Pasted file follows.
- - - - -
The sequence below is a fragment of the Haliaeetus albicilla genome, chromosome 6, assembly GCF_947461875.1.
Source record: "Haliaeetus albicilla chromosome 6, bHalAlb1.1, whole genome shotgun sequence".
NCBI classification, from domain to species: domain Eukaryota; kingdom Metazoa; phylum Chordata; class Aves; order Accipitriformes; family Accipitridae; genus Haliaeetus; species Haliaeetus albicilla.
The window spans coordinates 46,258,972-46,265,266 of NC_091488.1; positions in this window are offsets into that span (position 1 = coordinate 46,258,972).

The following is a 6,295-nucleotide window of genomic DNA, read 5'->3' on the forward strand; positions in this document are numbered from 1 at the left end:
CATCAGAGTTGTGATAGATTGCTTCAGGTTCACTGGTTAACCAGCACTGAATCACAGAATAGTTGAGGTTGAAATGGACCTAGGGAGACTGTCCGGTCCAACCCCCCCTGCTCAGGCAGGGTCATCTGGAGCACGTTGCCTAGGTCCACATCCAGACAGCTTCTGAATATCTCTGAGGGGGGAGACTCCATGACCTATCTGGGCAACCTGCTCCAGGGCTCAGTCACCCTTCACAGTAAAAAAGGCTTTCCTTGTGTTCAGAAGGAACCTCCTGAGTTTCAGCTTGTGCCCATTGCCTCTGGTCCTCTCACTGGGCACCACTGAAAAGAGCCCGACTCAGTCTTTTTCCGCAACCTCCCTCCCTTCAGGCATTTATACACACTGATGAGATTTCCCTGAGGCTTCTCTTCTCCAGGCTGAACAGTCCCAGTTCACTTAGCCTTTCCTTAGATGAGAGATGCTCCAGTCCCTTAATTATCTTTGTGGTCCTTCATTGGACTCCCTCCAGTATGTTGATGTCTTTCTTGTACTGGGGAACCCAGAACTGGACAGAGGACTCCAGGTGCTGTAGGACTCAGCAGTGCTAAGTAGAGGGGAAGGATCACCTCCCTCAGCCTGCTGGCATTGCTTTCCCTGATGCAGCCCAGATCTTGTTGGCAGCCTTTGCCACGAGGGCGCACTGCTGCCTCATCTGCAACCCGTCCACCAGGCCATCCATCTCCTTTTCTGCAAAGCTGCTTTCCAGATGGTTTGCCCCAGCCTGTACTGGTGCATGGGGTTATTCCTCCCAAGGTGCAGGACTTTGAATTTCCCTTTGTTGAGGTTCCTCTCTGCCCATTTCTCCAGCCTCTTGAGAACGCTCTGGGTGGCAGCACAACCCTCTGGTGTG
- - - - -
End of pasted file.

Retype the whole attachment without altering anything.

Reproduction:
The sequence below is a fragment of the Haliaeetus albicilla genome, chromosome 6, assembly GCF_947461875.1.
Source record: "Haliaeetus albicilla chromosome 6, bHalAlb1.1, whole genome shotgun sequence".
NCBI classification, from domain to species: domain Eukaryota; kingdom Metazoa; phylum Chordata; class Aves; order Accipitriformes; family Accipitridae; genus Haliaeetus; species Haliaeetus albicilla.
The window spans coordinates 46,258,972-46,265,266 of NC_091488.1; positions in this window are offsets into that span (position 1 = coordinate 46,258,972).

The following is a 6,295-nucleotide window of genomic DNA, read 5'->3' on the forward strand; positions in this document are numbered from 1 at the left end:
CATCAGAGTTGTGATAGATTGCTTCAGGTTCACTGGTTAACCAGCACTGAATCACAGAATAGTTGAGGTTGAAATGGACCTAGGGAGACTGTCCGGTCCAACCCCCCCTGCTCAGGCAGGGTCATCTGGAGCACGTTGCCTAGGTCCACATCCAGACAGCTTCTGAATATCTCTGAGGGGGGAGACTCCATGACCTATCTGGGCAACCTGCTCCAGGGCTCAGTCACCCTTCACAGTAAAAAAGGCTTTCCTTGTGTTCAGAAGGAACCTCCTGAGTTTCAGCTTGTGCCCATTGCCTCTGGTCCTCTCACTGGGCACCACTGAAAAGAGCCCGACTCAGTCTTTTTCCGCAACCTCCCTCCCTTCAGGCATTTATACACACTGATGAGATTTCCCTGAGGCTTCTCTTCTCCAGGCTGAACAGTCCCAGTTCACTTAGCCTTTCCTTAGATGAGAGATGCTCCAGTCCCTTAATTATCTTTGTGGTCCTTCATTGGACTCCCTCCAGTATGTTGATGTCTTTCTTGTACTGGGGAACCCAGAACTGGACAGAGGACTCCAGGTGCTGTAGGACTCAGCAGTGCTAAGTAGAGGGGAAGGATCACCTCCCTCAGCCTGCTGGCATTGCTTTCCCTGATGCAGCCCAGATCTTGTTGGCAGCCTTTGCCACGAGGGCGCACTGCTGCCTCATCTGCAACCCGTCCACCAGGCCATCCATCTCCTTTTCTGCAAAGCTGCTTTCCAGATGGTTTGCCCCAGCCTGTACTGGTGCATGGGGTTATTCCTCCCAAGGTGCAGGACTTTGAATTTCCCTTTGTTGAGGTTCCTCTCTGCCCATTTCTCCAGCCTCTTGAGAACGCTCTGGGTGGCAGCACAACCCTCTGGTGTG